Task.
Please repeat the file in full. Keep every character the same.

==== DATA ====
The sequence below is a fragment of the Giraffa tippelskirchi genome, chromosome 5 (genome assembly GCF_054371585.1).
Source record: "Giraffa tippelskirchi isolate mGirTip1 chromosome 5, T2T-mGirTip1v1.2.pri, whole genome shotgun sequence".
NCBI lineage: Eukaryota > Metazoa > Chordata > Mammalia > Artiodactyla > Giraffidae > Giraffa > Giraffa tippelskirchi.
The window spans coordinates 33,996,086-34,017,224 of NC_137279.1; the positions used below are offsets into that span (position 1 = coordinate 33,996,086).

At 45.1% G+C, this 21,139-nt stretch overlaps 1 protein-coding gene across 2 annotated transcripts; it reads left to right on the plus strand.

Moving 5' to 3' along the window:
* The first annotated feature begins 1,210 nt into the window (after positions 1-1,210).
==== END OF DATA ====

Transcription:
The sequence below is a fragment of the Giraffa tippelskirchi genome, chromosome 5 (genome assembly GCF_054371585.1).
Source record: "Giraffa tippelskirchi isolate mGirTip1 chromosome 5, T2T-mGirTip1v1.2.pri, whole genome shotgun sequence".
NCBI lineage: Eukaryota > Metazoa > Chordata > Mammalia > Artiodactyla > Giraffidae > Giraffa > Giraffa tippelskirchi.
The window spans coordinates 33,996,086-34,017,224 of NC_137279.1; the positions used below are offsets into that span (position 1 = coordinate 33,996,086).

At 45.1% G+C, this 21,139-nt stretch overlaps 1 protein-coding gene across 2 annotated transcripts; it reads left to right on the plus strand.

Moving 5' to 3' along the window:
* The first annotated feature begins 1,210 nt into the window (after positions 1-1,210).